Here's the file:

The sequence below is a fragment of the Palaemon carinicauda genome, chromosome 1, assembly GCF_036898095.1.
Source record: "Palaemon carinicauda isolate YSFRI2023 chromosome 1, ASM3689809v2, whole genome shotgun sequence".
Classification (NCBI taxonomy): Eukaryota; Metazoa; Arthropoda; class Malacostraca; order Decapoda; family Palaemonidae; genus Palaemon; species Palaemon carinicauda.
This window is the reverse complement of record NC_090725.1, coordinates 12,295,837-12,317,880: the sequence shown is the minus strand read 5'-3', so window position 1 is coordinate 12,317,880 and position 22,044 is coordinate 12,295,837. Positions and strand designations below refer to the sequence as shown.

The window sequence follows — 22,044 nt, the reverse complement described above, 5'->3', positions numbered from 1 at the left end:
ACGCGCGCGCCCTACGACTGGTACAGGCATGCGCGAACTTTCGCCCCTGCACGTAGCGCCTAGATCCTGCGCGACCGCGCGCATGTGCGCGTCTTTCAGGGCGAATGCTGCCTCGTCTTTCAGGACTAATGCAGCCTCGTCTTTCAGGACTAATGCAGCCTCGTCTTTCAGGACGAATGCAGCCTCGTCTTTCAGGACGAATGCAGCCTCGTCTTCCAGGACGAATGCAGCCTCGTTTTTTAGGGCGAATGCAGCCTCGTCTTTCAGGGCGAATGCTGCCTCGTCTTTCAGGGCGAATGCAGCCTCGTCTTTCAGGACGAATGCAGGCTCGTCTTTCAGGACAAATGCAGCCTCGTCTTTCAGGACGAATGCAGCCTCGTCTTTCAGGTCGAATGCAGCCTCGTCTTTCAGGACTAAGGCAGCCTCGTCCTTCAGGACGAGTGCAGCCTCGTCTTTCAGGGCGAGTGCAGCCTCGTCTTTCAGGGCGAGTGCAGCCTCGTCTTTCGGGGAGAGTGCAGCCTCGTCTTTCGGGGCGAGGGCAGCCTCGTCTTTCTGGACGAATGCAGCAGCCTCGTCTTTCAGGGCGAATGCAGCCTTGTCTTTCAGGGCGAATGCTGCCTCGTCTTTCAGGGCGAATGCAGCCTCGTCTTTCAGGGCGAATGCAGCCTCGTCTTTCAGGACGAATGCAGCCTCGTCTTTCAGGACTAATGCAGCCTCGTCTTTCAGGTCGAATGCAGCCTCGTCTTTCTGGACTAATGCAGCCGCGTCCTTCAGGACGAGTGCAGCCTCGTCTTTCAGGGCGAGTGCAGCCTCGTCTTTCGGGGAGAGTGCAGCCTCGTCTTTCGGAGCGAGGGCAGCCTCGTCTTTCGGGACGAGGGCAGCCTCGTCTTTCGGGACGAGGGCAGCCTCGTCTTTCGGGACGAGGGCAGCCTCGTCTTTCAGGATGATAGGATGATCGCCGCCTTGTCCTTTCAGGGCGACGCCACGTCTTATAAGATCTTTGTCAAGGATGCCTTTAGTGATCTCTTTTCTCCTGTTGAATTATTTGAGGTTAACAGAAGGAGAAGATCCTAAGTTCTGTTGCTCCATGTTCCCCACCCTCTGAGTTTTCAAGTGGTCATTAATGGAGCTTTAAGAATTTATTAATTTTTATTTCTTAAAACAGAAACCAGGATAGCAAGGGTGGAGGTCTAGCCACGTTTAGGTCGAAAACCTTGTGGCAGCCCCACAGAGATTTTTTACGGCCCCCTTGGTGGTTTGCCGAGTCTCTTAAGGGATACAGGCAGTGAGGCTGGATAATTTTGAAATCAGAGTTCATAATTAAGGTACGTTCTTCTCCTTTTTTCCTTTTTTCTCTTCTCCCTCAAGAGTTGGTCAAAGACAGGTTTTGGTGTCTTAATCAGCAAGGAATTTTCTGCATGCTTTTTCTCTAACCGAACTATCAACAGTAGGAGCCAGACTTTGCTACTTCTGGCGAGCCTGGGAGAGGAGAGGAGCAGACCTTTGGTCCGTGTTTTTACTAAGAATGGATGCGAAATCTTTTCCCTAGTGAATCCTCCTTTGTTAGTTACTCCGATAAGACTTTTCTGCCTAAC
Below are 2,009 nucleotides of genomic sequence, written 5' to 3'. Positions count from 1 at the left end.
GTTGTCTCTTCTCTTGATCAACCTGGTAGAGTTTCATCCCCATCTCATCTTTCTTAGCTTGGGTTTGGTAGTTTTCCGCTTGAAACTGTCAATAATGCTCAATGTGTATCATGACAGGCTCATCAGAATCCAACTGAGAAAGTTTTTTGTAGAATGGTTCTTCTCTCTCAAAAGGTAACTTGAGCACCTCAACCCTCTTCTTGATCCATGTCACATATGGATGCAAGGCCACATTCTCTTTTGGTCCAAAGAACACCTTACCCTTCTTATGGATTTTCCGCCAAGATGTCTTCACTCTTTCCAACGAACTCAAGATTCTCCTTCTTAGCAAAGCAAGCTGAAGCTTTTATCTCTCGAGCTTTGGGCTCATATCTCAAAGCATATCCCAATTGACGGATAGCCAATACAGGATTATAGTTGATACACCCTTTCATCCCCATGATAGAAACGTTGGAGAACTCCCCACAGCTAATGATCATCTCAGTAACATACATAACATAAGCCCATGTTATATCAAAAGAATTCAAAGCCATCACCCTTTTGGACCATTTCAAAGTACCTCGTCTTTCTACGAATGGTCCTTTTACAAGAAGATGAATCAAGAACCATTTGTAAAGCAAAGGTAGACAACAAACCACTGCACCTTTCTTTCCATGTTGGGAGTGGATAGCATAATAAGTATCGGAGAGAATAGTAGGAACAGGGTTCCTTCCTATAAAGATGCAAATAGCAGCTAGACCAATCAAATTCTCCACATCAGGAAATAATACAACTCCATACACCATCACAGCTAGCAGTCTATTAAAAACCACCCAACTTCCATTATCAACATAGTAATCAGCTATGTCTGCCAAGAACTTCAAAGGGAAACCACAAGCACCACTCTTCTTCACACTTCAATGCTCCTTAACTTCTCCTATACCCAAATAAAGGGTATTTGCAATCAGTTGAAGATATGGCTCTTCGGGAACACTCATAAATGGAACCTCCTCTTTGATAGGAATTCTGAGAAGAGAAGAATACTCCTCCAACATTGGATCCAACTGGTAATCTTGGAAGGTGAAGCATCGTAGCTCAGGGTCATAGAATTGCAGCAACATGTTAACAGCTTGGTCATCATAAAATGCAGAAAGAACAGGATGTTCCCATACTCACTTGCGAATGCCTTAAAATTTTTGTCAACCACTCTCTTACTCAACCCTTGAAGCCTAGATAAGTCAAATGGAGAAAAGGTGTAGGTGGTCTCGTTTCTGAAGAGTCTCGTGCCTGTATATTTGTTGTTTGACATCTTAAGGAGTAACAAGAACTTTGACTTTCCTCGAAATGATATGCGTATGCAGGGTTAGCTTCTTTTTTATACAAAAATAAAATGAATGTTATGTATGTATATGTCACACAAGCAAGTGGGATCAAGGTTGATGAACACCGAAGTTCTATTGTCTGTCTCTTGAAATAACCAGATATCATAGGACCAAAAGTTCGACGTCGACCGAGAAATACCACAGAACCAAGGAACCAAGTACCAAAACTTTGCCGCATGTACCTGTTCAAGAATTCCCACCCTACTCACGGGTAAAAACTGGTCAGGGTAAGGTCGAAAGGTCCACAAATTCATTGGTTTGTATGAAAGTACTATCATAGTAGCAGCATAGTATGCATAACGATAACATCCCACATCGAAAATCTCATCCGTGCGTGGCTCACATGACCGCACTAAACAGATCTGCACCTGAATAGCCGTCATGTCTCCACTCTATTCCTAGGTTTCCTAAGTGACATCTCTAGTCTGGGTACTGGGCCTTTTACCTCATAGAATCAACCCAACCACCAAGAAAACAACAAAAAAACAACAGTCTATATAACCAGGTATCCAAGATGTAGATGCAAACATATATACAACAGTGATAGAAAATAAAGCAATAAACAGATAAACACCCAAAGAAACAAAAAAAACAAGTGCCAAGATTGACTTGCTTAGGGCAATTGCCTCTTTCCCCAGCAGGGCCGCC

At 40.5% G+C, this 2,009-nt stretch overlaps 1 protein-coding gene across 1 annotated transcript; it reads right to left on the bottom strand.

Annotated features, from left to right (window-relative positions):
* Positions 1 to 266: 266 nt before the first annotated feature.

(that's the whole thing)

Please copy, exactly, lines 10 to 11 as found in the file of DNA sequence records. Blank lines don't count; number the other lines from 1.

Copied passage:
Annotated features, from left to right (window-relative positions):
* Positions 1 to 266: 266 nt before the first annotated feature.